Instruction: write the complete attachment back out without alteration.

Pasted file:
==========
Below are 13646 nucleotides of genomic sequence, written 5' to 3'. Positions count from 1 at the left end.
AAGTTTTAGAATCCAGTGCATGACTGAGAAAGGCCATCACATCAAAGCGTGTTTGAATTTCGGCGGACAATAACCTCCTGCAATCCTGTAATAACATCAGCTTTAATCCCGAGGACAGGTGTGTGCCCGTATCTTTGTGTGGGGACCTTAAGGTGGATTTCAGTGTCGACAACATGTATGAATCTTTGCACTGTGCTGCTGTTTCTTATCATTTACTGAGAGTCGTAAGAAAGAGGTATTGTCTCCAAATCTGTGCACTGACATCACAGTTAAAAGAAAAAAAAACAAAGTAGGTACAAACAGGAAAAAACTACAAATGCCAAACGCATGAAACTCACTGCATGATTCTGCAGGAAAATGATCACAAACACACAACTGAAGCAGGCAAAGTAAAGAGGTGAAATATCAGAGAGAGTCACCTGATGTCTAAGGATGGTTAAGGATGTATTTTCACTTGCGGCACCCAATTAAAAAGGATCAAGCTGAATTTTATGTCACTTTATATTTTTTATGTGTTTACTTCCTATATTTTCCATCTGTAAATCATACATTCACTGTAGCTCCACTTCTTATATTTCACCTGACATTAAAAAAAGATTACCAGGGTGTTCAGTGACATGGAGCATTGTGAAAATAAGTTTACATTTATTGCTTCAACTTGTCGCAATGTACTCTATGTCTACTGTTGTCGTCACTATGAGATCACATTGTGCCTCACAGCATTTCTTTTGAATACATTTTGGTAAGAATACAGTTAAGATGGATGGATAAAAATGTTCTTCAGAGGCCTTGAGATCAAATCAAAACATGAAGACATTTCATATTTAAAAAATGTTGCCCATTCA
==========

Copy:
Below are 13646 nucleotides of genomic sequence, written 5' to 3'. Positions count from 1 at the left end.
AAGTTTTAGAATCCAGTGCATGACTGAGAAAGGCCATCACATCAAAGCGTGTTTGAATTTCGGCGGACAATAACCTCCTGCAATCCTGTAATAACATCAGCTTTAATCCCGAGGACAGGTGTGTGCCCGTATCTTTGTGTGGGGACCTTAAGGTGGATTTCAGTGTCGACAACATGTATGAATCTTTGCACTGTGCTGCTGTTTCTTATCATTTACTGAGAGTCGTAAGAAAGAGGTATTGTCTCCAAATCTGTGCACTGACATCACAGTTAAAAGAAAAAAAAACAAAGTAGGTACAAACAGGAAAAAACTACAAATGCCAAACGCATGAAACTCACTGCATGATTCTGCAGGAAAATGATCACAAACACACAACTGAAGCAGGCAAAGTAAAGAGGTGAAATATCAGAGAGAGTCACCTGATGTCTAAGGATGGTTAAGGATGTATTTTCACTTGCGGCACCCAATTAAAAAGGATCAAGCTGAATTTTATGTCACTTTATATTTTTTATGTGTTTACTTCCTATATTTTCCATCTGTAAATCATACATTCACTGTAGCTCCACTTCTTATATTTCACCTGACATTAAAAAAAGATTACCAGGGTGTTCAGTGACATGGAGCATTGTGAAAATAAGTTTACATTTATTGCTTCAACTTGTCGCAATGTACTCTATGTCTACTGTTGTCGTCACTATGAGATCACATTGTGCCTCACAGCATTTCTTTTGAATACATTTTGGTAAGAATACAGTTAAGATGGATGGATAAAAATGTTCTTCAGAGGCCTTGAGATCAAATCAAAACATGAAGACATTTCATATTTAAAAAATGTTGCCCATTCA